Second, there is a concern that the bill will simply not be effective. In order for legislation such as this to work, the barn door needs to be fully closed. The bill would leave it partially open so significant orders, decorations and medals would still be able to leave Canada. If enacted, Bill C-473 will likely drive the sale of significant orders, decorations and medals underground and all visibility of transactions will be lost. They will be bought and sold as they are every day in large quantities and in international markets. This can be verified by checking eBay, which tends to handle the run of the mill lots and not the high end items.
A significant number of other problems have been reported and were part of the testimony heard at committee. They have been identified in various forms and they should be addressed in a future bill that would actually be more effective.
There is a problem in the bill with respect to terminology. In common parlance, only orders have insignia. Decorations, such as the Victoria Cross, and medals are simply referred to as medals. We should be discussing orders, decorations and medals.
There is a concern that the government has not been responsive to the interest groups, to the veterans associations themselves, about amendments that they wanted to put forward. Those amendments included the definition of “near relatives”, the transfer of medals “outside of Canada”, the expansion of the list of museums and organizations that awards and medals could be offered to and the addition of the maximum amount for any penalty imposed. There does not appear to have been any follow up to the recommendations of the Royal Canadian Legion.
They also expressed a concern about acceptable museums to receive these awards. Only the Canadian War Museum, the Canadian Museum of Civilization and the Department of Canadian Heritage are deemed to be acceptable recipients of ODM. This overlooks a large number of provincial, regional and local museums as well as military museums and commands and branches of the Royal Canadian Legion. Other museums or veterans' organizations might very well be interested in acquiring, by purchase or otherwise, such medals falling within the limits of the bill.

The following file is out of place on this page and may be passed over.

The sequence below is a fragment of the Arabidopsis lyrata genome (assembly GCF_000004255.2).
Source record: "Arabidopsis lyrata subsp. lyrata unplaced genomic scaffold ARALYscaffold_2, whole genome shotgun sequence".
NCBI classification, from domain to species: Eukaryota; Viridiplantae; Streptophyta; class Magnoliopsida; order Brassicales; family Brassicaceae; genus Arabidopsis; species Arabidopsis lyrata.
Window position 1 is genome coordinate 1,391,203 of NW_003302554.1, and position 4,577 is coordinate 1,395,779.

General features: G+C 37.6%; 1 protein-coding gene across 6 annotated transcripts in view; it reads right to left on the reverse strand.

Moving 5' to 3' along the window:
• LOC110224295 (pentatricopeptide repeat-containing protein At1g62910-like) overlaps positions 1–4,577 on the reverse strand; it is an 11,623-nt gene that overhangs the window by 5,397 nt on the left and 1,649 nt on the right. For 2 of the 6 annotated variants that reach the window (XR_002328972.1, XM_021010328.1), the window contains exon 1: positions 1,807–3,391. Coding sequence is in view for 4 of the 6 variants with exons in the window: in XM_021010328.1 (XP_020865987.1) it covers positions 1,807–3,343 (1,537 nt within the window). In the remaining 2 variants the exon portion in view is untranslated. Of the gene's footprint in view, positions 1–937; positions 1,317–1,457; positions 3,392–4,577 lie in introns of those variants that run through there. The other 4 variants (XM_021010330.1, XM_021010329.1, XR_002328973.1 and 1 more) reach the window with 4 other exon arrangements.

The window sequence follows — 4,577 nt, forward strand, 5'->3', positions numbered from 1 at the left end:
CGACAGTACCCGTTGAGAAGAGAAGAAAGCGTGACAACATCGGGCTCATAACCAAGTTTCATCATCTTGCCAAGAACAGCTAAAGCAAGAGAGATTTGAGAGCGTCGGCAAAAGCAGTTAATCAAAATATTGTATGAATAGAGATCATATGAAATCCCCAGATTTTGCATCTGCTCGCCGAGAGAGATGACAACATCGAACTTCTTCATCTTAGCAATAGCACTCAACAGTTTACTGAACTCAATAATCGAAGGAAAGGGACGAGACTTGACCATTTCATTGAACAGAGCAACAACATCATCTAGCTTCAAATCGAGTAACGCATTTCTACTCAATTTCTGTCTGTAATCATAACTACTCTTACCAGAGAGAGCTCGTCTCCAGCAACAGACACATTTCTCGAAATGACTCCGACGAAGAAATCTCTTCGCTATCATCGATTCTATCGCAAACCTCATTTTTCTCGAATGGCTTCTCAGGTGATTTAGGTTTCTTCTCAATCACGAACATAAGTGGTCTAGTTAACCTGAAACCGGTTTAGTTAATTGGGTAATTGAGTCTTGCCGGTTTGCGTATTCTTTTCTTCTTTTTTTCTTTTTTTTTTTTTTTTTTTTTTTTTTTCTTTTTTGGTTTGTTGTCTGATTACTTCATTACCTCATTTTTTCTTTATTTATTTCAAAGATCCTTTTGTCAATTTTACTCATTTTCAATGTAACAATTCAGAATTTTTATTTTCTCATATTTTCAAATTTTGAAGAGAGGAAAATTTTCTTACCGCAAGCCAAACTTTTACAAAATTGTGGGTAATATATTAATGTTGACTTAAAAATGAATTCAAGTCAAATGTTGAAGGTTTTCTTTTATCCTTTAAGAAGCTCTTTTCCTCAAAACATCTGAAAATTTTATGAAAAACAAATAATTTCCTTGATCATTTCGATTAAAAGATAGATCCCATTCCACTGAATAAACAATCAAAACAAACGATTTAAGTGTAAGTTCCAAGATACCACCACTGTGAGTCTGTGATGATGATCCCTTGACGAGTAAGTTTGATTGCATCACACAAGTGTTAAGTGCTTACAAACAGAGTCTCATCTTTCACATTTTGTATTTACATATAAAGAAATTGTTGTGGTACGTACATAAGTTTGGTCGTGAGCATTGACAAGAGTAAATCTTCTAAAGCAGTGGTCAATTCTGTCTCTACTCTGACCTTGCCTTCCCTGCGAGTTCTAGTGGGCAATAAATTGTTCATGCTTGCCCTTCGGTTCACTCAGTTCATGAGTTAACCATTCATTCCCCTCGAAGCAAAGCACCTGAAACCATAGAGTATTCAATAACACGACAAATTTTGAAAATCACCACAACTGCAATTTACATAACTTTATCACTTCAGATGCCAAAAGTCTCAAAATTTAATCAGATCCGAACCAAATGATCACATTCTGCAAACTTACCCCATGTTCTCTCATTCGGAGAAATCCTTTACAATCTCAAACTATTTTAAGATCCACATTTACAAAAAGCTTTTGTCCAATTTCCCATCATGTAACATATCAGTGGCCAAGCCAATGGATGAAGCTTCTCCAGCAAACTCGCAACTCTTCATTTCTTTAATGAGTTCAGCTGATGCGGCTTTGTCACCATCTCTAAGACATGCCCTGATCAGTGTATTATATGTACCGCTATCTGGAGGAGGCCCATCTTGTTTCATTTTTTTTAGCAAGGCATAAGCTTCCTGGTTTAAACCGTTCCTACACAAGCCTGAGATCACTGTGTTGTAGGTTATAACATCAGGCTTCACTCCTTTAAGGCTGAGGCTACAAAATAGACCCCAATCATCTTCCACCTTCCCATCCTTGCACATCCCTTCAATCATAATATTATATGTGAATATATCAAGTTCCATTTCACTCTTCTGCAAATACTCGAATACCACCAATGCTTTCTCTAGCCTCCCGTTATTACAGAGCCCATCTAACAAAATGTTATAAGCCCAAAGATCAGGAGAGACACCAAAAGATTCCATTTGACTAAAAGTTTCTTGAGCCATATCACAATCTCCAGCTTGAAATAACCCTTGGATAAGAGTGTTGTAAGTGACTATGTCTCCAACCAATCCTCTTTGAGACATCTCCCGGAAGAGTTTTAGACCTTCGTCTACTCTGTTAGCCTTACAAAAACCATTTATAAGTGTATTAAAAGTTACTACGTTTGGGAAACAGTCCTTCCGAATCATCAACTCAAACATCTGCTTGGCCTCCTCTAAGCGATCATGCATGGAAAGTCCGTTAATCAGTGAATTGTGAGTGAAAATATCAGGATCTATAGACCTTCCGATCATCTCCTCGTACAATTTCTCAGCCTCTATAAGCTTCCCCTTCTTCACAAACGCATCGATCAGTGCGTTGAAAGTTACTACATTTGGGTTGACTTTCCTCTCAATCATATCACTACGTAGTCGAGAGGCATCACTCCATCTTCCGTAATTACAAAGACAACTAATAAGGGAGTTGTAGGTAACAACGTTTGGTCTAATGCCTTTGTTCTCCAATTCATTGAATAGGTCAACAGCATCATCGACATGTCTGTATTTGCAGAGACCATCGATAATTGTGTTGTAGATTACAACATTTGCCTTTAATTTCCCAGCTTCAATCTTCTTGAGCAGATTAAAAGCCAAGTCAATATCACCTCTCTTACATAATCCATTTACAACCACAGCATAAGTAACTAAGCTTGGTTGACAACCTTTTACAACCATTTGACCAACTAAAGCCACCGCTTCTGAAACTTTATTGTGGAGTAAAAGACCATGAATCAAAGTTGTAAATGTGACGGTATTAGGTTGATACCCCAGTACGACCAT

There is a concern that even if we were able to do that, the museums have very limited funding for acquiring such medals. To be effective, the bill would need to ensure that there would be a well-funded national medals acquisition budget. Otherwise, medals offered for sale might well leave Canada because there were simply no funds to purchase them anyway.
Most, if not all, museums have limited storage and display space. Just because an offered medal or made available and is historically of cultural significance, a museum should not be obligated to purchase it if it does not fit into its collecting mandate.
There is a perception that such awards and medals do not have much value and therefore would not be affected by legislation such as this. This is incorrect. Should they come into the open market, modern medal groups, especially those with gallantry awards from Afghanistan, would command high prices. This is a concern. It is an observation that has been made to the committee. If this is correct, then the act needs to be changed to reflect this.
In conclusion, despite the merits and now the drawbacks of the bill, the larger discussion that needs to be had is why in fact some veterans may be forced to put such medals on the market. Why has the government failed, or is failing, to ensure an appropriate system of compensation for veterans so they do not need to sell awards or medals and instead can simply pass them on to the family as cherished items?
A concern we constantly have on this side of the House is that food banks for veterans still prevail. One can go to Calgary and find one. One can go to a drop-in centre in Calgary and meet homeless veterans who sleep there by night. My concern is the government constantly does not fulfill its obligations to ensure that no veteran faces poverty.
The electoral district of Perth--Wellington (Ontario) has a population of 103,874 with 72,944 registered voters and 217 polling divisions.